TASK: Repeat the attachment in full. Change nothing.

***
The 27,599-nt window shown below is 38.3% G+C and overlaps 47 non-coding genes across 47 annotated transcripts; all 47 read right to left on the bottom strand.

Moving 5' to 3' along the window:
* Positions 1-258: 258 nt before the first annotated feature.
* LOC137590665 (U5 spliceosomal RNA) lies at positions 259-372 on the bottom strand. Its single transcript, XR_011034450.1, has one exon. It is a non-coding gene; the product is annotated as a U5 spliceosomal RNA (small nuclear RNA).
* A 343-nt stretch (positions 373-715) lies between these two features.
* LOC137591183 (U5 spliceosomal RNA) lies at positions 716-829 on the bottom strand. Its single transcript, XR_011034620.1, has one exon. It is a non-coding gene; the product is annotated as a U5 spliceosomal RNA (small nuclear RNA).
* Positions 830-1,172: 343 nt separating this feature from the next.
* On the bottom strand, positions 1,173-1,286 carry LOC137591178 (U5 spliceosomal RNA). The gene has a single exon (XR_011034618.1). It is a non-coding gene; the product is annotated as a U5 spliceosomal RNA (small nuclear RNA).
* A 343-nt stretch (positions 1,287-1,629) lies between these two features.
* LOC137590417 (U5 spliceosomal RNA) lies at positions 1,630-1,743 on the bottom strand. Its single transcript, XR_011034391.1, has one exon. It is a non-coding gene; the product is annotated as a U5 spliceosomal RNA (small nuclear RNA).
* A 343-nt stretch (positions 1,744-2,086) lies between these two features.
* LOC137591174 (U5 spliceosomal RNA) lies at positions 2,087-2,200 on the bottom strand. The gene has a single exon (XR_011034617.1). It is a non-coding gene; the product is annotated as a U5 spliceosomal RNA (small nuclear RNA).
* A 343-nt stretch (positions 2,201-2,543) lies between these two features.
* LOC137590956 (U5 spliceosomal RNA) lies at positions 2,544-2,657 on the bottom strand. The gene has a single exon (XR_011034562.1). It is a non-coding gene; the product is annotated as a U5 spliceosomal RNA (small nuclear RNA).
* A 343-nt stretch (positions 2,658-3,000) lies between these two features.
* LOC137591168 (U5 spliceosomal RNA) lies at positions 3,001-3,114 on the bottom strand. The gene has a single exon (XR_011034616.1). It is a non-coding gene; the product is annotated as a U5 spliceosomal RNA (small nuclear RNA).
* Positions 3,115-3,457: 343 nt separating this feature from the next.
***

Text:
The 27,599-nt window shown below is 38.3% G+C and overlaps 47 non-coding genes across 47 annotated transcripts; all 47 read right to left on the bottom strand.

Moving 5' to 3' along the window:
* Positions 1-258: 258 nt before the first annotated feature.
* LOC137590665 (U5 spliceosomal RNA) lies at positions 259-372 on the bottom strand. Its single transcript, XR_011034450.1, has one exon. It is a non-coding gene; the product is annotated as a U5 spliceosomal RNA (small nuclear RNA).
* A 343-nt stretch (positions 373-715) lies between these two features.
* LOC137591183 (U5 spliceosomal RNA) lies at positions 716-829 on the bottom strand. Its single transcript, XR_011034620.1, has one exon. It is a non-coding gene; the product is annotated as a U5 spliceosomal RNA (small nuclear RNA).
* Positions 830-1,172: 343 nt separating this feature from the next.
* On the bottom strand, positions 1,173-1,286 carry LOC137591178 (U5 spliceosomal RNA). The gene has a single exon (XR_011034618.1). It is a non-coding gene; the product is annotated as a U5 spliceosomal RNA (small nuclear RNA).
* A 343-nt stretch (positions 1,287-1,629) lies between these two features.
* LOC137590417 (U5 spliceosomal RNA) lies at positions 1,630-1,743 on the bottom strand. Its single transcript, XR_011034391.1, has one exon. It is a non-coding gene; the product is annotated as a U5 spliceosomal RNA (small nuclear RNA).
* A 343-nt stretch (positions 1,744-2,086) lies between these two features.
* LOC137591174 (U5 spliceosomal RNA) lies at positions 2,087-2,200 on the bottom strand. The gene has a single exon (XR_011034617.1). It is a non-coding gene; the product is annotated as a U5 spliceosomal RNA (small nuclear RNA).
* A 343-nt stretch (positions 2,201-2,543) lies between these two features.
* LOC137590956 (U5 spliceosomal RNA) lies at positions 2,544-2,657 on the bottom strand. The gene has a single exon (XR_011034562.1). It is a non-coding gene; the product is annotated as a U5 spliceosomal RNA (small nuclear RNA).
* A 343-nt stretch (positions 2,658-3,000) lies between these two features.
* LOC137591168 (U5 spliceosomal RNA) lies at positions 3,001-3,114 on the bottom strand. The gene has a single exon (XR_011034616.1). It is a non-coding gene; the product is annotated as a U5 spliceosomal RNA (small nuclear RNA).
* Positions 3,115-3,457: 343 nt separating this feature from the next.